Parole and probation are both terms used for punitive measures after the conclusion of a trial. Parole is the release of an individual from prison, on the condition that the individual is supervised by a court officer. Probation is a criminal sentence not connected to imprisonment. Probation is often the sentence for a first offense or a less serious offense. An individual on probation must generally meet certain terms and conditions to stay within the community.
Restitution requires a defendant to pay monetary damages to the victim or the victim’s next of kin. This money is intended as compensation for medical bills, property damage, and other costs the victim incurs as the result of a crime. The federal Mandatory Victims' Restitution Act of 1996 requires restitution for violent crimes and some non-violent crimes. Many other state and federal laws also require restitution.
A prosecutor is an attorney employed by the government. Prosecutors are responsible for presenting the government’s case against a defendant, or person charged with a crime. The government must investigate, arrest, and charge a defendant, and then bring the defendant to trial. Depending on the government body for which they work, a prosecutor may be called a city attorney, a county attorney, a state’s attorney, or a district attorney.
There are three main considerations. The first is that the case against an individual is sound. The law must be clearly defined, and there must be no defects such as a violation of the defendant’s constitutional rights or the destruction of evidence. The second is that there must be enough evidence against the defendant to make a conviction probable. The third consideration is whether the case matches the objectives of the prosecutor’s office. In some cases, a more informal resolution may be appropriate.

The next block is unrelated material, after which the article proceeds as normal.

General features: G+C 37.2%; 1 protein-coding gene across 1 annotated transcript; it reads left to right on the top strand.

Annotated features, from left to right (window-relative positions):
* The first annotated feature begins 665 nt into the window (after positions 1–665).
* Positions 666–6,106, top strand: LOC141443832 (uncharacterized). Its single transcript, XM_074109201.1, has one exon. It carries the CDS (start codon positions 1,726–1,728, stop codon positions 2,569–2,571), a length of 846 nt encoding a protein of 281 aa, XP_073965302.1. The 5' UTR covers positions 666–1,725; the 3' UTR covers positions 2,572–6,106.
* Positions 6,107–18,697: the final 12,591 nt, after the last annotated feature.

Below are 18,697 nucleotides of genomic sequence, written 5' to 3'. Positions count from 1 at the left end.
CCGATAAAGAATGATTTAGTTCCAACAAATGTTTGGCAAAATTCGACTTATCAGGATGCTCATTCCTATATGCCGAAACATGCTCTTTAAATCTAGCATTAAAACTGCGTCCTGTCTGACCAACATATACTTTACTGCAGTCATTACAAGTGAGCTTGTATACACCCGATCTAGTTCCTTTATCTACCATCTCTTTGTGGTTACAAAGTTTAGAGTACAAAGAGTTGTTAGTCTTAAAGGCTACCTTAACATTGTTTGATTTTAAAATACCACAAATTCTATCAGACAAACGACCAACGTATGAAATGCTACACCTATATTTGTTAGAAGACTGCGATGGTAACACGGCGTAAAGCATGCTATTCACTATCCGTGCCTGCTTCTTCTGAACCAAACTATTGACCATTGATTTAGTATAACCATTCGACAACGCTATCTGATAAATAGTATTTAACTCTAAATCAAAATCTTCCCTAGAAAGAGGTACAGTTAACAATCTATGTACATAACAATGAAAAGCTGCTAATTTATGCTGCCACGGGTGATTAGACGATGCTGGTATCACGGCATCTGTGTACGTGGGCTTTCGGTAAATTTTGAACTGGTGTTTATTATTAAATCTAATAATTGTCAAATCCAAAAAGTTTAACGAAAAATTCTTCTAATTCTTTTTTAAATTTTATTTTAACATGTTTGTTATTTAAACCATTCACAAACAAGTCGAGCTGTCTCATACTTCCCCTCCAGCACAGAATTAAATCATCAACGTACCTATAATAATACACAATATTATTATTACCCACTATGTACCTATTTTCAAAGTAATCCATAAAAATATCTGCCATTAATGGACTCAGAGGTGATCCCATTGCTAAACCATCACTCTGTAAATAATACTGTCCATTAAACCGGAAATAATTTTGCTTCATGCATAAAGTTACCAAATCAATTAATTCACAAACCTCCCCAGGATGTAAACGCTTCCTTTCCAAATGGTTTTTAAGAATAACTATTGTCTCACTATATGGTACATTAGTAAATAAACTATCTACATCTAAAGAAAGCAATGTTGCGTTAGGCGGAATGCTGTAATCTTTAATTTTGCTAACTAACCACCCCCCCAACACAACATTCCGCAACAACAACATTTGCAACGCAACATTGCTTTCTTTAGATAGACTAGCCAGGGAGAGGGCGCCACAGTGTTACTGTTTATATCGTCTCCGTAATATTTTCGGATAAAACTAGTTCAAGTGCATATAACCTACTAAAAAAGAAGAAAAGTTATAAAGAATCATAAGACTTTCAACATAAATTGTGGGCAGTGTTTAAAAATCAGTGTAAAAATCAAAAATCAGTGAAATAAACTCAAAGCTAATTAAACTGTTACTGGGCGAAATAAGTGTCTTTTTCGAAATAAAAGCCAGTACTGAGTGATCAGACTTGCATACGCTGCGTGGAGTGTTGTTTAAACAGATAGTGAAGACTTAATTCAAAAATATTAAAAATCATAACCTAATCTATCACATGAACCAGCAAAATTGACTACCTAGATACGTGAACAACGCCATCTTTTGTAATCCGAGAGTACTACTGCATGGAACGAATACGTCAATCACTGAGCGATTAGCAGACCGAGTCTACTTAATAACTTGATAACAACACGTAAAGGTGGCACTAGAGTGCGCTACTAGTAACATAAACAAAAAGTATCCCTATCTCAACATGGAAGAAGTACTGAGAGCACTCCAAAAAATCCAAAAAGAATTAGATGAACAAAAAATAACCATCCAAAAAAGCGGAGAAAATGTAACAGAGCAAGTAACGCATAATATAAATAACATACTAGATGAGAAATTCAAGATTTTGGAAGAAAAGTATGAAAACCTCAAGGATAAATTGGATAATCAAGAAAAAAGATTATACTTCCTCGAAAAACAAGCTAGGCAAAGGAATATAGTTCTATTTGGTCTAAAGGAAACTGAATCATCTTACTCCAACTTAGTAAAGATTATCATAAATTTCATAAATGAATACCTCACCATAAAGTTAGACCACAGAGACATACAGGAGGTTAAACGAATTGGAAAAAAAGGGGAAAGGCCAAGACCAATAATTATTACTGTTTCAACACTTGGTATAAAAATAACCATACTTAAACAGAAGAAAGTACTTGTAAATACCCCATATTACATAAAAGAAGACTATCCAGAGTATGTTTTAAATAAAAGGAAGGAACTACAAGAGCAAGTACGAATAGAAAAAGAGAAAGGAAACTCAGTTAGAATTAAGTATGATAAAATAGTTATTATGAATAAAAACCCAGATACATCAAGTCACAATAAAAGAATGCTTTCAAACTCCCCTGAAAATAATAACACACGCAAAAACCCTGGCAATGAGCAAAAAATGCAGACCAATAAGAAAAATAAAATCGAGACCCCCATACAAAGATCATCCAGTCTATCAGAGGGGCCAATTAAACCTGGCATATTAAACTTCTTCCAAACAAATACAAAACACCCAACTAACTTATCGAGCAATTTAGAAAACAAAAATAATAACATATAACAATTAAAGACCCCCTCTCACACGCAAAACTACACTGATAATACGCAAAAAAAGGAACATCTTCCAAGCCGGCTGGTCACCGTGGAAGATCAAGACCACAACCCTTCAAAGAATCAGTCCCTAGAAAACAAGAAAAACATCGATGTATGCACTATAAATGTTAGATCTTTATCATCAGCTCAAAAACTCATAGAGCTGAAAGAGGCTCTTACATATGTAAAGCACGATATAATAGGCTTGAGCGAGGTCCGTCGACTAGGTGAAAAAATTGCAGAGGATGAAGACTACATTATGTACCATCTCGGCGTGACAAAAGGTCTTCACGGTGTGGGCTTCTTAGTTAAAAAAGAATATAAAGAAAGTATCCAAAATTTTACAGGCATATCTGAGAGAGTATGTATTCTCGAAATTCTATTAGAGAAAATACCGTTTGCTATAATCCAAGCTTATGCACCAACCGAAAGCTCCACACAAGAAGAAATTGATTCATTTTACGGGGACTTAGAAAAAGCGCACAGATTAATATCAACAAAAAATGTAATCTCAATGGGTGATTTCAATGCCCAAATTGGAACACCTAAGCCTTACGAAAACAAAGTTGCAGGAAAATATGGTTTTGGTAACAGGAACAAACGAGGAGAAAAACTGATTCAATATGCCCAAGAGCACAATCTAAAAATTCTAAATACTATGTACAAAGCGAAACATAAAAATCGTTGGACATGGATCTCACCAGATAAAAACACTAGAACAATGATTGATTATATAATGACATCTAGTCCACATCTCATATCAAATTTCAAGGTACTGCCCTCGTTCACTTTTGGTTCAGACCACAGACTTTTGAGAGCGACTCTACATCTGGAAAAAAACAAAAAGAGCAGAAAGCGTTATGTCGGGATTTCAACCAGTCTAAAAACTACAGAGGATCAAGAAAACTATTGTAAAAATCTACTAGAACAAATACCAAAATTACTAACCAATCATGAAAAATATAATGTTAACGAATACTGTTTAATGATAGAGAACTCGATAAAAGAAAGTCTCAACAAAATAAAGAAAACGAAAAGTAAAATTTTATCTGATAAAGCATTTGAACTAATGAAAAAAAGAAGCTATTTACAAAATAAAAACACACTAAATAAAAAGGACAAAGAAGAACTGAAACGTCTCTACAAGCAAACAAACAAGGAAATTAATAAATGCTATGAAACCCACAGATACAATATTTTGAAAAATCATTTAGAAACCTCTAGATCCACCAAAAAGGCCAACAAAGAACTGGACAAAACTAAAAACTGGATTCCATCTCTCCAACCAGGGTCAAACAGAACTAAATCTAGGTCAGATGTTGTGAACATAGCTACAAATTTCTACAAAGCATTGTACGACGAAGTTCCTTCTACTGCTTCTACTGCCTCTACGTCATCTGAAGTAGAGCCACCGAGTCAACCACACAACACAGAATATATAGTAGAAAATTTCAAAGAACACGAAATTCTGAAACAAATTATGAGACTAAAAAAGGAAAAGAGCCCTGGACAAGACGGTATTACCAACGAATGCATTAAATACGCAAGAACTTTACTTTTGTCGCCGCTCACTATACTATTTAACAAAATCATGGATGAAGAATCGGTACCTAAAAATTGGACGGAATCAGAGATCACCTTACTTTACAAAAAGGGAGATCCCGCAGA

Originally, a white collar crime was one committed by an upper-class individual (or someone who wore a “white collar” to work). The modern definition does not focus on the class of the individual, but on the type of crime. These generally include fraud or deception to gain property, money, or a business advantage. While these crimes are non-violent, they can have a tremendous impact. For example, the S&L scandal of the 1990s cost American taxpayers billions of dollars.
In most cases, children who commit crimes are subject to the juvenile court system, a separate judicial system which emphasizes rehabilitation over punishment. However, children who commit serious crimes can be charged as adults. They will then be tried and punished through the regular judicial system.
Even if you’re innocent, it’s possible that you could be convicted of a crime. Every defendant needs representation to ensure that they protect their legal rights.
A lawyer can help you to reduce your sentence and increase the opportunities available to you. Whether or not you are guilty, you have inalienable constitutional rights, and your defense attorney can help to protect and preserve them.